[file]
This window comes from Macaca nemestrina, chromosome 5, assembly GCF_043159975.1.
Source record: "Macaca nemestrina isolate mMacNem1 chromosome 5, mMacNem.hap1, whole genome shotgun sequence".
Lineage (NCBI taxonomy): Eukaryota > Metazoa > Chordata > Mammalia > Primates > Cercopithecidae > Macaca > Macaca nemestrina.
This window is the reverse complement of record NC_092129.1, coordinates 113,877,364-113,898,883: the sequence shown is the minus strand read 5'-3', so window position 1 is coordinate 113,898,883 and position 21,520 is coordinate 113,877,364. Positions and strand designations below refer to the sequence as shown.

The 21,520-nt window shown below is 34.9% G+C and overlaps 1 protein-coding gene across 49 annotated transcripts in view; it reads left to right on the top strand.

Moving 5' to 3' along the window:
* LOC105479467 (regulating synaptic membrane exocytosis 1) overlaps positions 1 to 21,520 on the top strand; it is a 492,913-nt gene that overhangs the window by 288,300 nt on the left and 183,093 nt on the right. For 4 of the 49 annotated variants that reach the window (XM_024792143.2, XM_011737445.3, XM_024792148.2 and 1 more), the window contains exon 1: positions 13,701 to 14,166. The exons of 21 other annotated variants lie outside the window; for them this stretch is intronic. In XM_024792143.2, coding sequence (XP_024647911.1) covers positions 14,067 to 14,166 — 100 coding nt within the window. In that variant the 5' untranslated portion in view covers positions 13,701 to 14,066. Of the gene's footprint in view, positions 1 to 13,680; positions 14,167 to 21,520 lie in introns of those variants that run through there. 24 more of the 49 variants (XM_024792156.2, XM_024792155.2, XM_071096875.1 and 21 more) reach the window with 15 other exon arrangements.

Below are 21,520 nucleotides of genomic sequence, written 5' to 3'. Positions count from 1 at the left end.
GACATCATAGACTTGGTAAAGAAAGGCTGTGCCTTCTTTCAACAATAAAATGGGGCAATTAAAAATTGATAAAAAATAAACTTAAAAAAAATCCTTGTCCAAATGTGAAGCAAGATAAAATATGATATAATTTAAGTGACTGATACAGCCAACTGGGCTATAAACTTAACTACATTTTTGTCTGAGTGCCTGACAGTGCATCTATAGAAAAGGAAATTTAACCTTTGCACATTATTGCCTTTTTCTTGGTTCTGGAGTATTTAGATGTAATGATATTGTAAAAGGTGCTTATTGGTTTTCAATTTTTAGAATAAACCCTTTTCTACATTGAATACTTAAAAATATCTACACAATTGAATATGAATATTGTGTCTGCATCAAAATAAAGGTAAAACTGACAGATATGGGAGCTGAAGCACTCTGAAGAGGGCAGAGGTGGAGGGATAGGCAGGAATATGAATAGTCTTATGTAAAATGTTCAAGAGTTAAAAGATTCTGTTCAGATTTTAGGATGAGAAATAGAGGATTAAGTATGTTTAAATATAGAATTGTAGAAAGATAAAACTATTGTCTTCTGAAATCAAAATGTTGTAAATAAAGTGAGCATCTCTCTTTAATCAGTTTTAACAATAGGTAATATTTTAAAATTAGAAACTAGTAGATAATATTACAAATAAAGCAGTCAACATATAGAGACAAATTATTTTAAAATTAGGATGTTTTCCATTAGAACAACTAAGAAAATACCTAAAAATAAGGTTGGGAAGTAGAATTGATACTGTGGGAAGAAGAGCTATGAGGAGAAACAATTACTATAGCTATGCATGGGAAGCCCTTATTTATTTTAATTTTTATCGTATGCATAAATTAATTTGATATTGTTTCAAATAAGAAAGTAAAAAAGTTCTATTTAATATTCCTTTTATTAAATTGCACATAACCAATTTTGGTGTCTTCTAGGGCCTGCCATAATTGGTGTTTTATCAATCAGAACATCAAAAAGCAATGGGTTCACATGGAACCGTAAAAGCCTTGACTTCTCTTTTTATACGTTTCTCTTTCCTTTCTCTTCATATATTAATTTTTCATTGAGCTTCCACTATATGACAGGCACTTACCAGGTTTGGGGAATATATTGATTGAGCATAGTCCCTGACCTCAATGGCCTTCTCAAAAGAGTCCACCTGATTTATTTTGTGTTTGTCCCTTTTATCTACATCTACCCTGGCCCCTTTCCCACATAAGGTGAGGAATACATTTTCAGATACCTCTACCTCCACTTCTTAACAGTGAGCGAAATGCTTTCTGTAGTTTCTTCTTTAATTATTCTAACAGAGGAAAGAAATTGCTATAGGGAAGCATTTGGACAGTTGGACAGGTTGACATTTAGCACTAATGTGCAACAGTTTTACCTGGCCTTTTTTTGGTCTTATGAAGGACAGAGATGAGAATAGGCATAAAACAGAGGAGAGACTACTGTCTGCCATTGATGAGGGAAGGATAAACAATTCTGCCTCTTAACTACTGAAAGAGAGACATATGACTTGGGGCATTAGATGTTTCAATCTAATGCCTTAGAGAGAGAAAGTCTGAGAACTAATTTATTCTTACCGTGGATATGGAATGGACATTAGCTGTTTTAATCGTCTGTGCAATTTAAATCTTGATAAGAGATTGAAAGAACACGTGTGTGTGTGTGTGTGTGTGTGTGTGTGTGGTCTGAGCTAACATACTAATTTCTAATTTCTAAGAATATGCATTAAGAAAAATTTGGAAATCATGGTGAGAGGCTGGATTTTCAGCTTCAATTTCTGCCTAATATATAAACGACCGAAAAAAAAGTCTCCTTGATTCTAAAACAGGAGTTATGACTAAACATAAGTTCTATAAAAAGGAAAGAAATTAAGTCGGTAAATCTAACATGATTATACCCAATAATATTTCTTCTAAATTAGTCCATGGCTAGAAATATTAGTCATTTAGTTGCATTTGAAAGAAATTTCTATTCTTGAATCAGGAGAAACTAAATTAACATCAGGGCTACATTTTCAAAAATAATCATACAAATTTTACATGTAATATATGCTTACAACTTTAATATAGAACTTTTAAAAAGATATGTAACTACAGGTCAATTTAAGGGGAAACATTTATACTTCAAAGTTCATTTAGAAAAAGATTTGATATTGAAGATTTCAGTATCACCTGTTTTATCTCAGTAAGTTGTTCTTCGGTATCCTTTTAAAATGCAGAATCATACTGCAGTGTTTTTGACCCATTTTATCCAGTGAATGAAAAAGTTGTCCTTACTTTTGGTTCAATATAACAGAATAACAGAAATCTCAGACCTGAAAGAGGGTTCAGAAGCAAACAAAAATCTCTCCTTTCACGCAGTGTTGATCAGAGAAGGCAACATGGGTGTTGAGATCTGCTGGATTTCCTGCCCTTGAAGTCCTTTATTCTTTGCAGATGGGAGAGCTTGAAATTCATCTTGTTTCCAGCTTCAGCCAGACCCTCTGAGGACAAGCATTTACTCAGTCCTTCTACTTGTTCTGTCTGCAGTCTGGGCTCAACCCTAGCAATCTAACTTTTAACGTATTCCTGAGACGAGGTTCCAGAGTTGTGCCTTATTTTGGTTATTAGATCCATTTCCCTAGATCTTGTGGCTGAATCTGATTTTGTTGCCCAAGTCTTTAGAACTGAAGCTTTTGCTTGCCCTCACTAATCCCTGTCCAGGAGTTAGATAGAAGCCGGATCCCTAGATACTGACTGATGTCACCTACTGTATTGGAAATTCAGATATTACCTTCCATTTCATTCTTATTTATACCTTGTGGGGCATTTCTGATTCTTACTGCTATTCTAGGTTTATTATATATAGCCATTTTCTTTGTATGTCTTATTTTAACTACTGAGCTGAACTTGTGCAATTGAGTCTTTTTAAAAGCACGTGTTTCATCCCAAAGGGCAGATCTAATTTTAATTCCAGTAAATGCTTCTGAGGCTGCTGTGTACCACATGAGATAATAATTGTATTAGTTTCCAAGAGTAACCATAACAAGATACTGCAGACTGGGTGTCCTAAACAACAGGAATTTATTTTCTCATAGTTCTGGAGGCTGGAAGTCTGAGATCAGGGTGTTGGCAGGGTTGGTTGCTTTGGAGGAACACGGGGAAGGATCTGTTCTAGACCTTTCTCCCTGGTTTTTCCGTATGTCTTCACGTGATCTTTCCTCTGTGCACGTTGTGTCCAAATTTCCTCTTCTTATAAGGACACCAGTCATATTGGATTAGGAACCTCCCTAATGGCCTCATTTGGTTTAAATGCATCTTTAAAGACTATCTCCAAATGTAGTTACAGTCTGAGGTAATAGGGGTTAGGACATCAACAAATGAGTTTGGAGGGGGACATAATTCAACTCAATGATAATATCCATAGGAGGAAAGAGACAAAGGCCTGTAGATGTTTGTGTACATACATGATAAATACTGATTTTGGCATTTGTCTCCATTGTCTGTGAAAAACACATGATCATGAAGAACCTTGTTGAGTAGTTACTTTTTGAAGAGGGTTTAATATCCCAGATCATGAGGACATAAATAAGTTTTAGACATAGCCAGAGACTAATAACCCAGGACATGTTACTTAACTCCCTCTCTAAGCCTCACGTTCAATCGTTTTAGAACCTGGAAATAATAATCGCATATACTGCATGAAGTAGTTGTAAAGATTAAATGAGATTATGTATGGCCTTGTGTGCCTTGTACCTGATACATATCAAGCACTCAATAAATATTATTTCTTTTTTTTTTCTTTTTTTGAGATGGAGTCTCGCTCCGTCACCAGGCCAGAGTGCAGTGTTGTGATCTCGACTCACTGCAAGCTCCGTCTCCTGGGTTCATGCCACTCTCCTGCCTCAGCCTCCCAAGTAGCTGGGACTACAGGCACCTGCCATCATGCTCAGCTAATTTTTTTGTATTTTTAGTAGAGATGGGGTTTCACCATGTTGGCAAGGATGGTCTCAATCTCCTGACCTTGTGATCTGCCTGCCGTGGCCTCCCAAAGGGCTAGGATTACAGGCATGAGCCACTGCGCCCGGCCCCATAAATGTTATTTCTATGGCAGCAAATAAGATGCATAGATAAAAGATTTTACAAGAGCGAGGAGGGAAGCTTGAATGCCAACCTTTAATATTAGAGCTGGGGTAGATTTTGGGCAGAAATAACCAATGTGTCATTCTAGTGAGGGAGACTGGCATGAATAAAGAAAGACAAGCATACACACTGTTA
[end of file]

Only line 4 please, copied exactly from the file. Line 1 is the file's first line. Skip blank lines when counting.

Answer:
This window is the reverse complement of record NC_092129.1, coordinates 113,877,364-113,898,883: the sequence shown is the minus strand read 5'-3', so window position 1 is coordinate 113,898,883 and position 21,520 is coordinate 113,877,364. Positions and strand designations below refer to the sequence as shown.